Elon Musk
Elon Musk - Getty Images
in ,

Forbes: Elon Musk is no longer the world’s richest man

Forbes’ Real-Time Billionaires List shows that Elon Musk, CEO of Twitter and Tesla, is no longer the wealthiest person in the world.

Forbes Real-Time Billionaires List indicates that Elon Musk, CEO of Tesla and Twitter, is no longer the wealthiest person in the world. The top position has been taken over by Bernard Arnault, who is also the CEO and chairman of Moet Hennessy Louis Vuitton (LVMH).

Late last week, following a drop in the value of Musk’s Tesla shares, Arnault and Musk were competing to be the wealthiest person in the world. However, Tesla stock was still down at the end of trading on Monday, widening the gap between the enormous fortunes of these two individuals.

At the time of publication, Arnault’s net worth was projected to be $191.4 billion, whereas Musk’s was $183.7 billion.

Since Musk purchased Twitter, Tesla’s stock has been declining; this decline has increased since mid-September. Musk traded off Tesla shares, the main source of his income, in order to obtain the $44 billion required to purchase the platform.

Tesla shares fell 6.3% at the end of Monday, dealing Musk his last knock off the top of the wealthy list, according to CNBC.

The shares of Arnault’s LVMH have decreased little, by about 1.5% in 2022. The market leader in luxury goods is LVMH, and demand for these items is steady. Among the numerous brands owned by the corporation are Christian Dior, Sephora, Fendi, Tiffany & Co., and Marc Jacobs.

According to SEC records, Arnault controls nearly 60% of LVMH’s voting shares via family trusts and interests.

According to CNBC, Musk controls 40% of SpaceX and 14.11% of the shares of Tesla.

Musk continues to be ranked as the wealthiest person in the world by the Bloomberg Billionaires Index. According to the publication, Musk is worth $168 billion, whereas Arnault is worth $167 billion (the difference is due to the publication’s methodology rather than Forbes’).

Matt Maley, the chief market analyst at Miller Tabak, was reported by Forbes as stating that the business “reduced pricing in China, so that’s not helping the stock” in response to Monday’s decline in the price of Tesla shares.

However, Maley went on to say that “the real issue is that many shareholders have lost some trust in Tesla because Elon is being compelled to devote so much of his concentration on Twitter.”

Maley told Forbes that the primary cause of today’s decrease seems to be a negative story that appeared in the Wall Street Journal’s Heard on the Street section.

On Monday, the title of an article in the Wall Street Journal read, “Half-Price Tesla Stock Is Still No Bargain.” Even after an approximately 50% decrease this year, according to the report, the shares of the pioneer of the electric car market are trading at an extraordinary level of industry domination.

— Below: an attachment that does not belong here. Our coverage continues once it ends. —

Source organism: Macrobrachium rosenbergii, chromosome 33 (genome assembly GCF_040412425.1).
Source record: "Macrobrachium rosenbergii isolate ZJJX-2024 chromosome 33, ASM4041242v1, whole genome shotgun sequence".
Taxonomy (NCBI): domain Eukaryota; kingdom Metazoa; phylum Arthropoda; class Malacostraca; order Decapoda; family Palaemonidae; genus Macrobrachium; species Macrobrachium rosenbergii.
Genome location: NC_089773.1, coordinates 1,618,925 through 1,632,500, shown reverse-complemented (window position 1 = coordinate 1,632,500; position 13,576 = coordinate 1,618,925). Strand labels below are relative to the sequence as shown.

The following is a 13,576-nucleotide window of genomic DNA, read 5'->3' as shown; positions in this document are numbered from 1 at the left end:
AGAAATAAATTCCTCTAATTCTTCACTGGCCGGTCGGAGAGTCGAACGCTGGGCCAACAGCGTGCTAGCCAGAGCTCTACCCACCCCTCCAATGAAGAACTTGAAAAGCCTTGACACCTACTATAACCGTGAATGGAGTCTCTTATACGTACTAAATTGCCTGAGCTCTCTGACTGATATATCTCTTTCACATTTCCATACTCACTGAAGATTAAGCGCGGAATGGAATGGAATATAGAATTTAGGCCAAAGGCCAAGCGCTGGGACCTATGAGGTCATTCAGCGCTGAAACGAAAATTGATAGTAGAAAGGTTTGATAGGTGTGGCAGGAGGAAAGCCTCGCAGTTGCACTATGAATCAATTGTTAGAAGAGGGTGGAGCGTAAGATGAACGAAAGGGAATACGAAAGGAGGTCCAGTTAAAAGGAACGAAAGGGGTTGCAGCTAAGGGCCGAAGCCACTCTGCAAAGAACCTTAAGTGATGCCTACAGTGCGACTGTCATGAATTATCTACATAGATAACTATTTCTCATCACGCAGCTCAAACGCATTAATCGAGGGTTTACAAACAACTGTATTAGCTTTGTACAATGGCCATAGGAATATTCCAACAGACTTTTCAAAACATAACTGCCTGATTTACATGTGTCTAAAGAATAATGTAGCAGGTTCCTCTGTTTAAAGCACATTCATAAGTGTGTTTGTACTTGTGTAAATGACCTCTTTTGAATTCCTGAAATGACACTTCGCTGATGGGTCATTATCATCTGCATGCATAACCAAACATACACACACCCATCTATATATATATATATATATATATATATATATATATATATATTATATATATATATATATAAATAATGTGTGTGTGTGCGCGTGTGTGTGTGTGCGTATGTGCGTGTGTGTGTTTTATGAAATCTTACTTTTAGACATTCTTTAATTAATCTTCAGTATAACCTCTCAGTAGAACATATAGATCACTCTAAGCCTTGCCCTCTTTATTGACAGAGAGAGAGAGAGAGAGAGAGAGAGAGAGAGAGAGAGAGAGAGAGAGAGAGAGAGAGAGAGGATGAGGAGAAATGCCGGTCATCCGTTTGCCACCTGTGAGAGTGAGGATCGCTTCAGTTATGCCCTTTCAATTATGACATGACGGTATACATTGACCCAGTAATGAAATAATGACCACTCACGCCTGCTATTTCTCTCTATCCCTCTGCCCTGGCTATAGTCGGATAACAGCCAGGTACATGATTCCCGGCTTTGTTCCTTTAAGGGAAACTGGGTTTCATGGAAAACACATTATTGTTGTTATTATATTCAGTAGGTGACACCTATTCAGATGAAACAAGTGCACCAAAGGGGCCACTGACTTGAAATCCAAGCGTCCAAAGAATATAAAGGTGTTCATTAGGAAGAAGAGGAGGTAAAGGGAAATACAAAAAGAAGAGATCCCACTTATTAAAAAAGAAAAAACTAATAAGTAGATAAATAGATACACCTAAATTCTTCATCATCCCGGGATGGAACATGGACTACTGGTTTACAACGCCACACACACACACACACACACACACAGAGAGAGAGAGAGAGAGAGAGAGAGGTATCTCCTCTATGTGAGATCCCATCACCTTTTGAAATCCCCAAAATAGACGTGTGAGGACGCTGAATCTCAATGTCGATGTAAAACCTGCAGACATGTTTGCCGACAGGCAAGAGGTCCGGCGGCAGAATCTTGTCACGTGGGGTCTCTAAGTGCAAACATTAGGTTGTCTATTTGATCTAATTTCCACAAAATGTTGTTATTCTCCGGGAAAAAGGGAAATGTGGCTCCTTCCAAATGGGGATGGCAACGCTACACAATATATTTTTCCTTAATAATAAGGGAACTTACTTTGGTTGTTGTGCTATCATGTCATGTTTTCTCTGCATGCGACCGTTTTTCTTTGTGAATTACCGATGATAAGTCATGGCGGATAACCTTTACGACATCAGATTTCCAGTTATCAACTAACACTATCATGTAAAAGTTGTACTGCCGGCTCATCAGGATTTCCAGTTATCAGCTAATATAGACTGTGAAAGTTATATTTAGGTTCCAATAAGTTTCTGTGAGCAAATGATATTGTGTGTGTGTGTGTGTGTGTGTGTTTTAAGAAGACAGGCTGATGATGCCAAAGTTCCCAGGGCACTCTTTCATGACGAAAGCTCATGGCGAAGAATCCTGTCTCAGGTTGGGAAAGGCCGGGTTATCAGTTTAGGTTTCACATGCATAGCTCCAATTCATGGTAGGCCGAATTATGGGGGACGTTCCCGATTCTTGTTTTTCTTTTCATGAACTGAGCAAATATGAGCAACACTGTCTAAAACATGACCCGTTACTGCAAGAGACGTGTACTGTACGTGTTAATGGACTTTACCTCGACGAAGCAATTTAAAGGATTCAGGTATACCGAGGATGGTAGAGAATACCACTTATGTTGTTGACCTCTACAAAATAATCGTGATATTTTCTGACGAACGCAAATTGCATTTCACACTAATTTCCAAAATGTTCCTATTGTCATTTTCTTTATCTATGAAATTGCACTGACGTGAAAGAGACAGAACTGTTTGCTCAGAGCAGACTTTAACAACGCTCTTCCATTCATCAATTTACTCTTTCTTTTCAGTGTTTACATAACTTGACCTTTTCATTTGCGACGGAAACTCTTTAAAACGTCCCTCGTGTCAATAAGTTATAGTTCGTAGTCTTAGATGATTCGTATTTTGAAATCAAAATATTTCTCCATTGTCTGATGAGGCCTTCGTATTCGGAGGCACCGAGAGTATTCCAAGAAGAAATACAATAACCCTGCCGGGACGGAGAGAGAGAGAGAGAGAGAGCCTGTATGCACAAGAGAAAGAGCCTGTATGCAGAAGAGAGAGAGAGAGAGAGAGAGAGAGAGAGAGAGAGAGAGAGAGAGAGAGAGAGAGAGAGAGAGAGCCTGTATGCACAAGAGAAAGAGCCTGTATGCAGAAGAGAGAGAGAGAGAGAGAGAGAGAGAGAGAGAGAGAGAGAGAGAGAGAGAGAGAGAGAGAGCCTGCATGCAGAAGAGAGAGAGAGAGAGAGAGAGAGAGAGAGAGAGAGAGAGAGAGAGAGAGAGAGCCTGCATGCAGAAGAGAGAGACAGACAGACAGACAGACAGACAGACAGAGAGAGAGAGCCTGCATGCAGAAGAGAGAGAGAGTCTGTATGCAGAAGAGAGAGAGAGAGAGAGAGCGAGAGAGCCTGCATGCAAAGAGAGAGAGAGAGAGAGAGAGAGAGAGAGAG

SpaceX is said to be valued at $140 billion

According to sources familiar with the situation, Elon Musk’s SpaceX is proposing to sell insider shares at a price that would increase the tightly held company’s worth to approximately $140 billion.

According to the persons who requested to remain anonymous because the information was private, Space Exploration Technologies Corp., as the business is officially known, is selling the shares for $77 each.

According to data source PitchBook, the $140 billion amount compared to a $127 billion valuation in July.

SpaceX had discussions about a variety of values in recent weeks, but finally decided to value the company at $140 billion in a tender offer, the individuals said. It was unclear at the time if the business would try to raise money in a primary fundraising round at that value.

An inquiry for comment from a spokesman for SpaceX, the most valued private corporation in the US, went unanswered right away. Commercial space launch services are dominated by Hawthorne, California-based SpaceX.

Sources: Business Standard & GlobalNews

What do you think?

Written by Alex Bruno

Freelance space writer Alex Bruno specializes in covering China's quickly expanding space industry. In 2021, he started writing for SpaceXMania. He also contributes to publications including SpaceNews, IEEE Spectrum, National Geographic, Sky & Telescope, and New Scientist. When Alex was a small child, he first experienced the space bug after seeing Voyager photographs of alien planets in our solar system. When not in space, Alex likes to go trail jogging in the Finnish countryside.

Leave a Reply

Your email address will not be published. Required fields are marked *

GIPHY App Key not set. Please check settings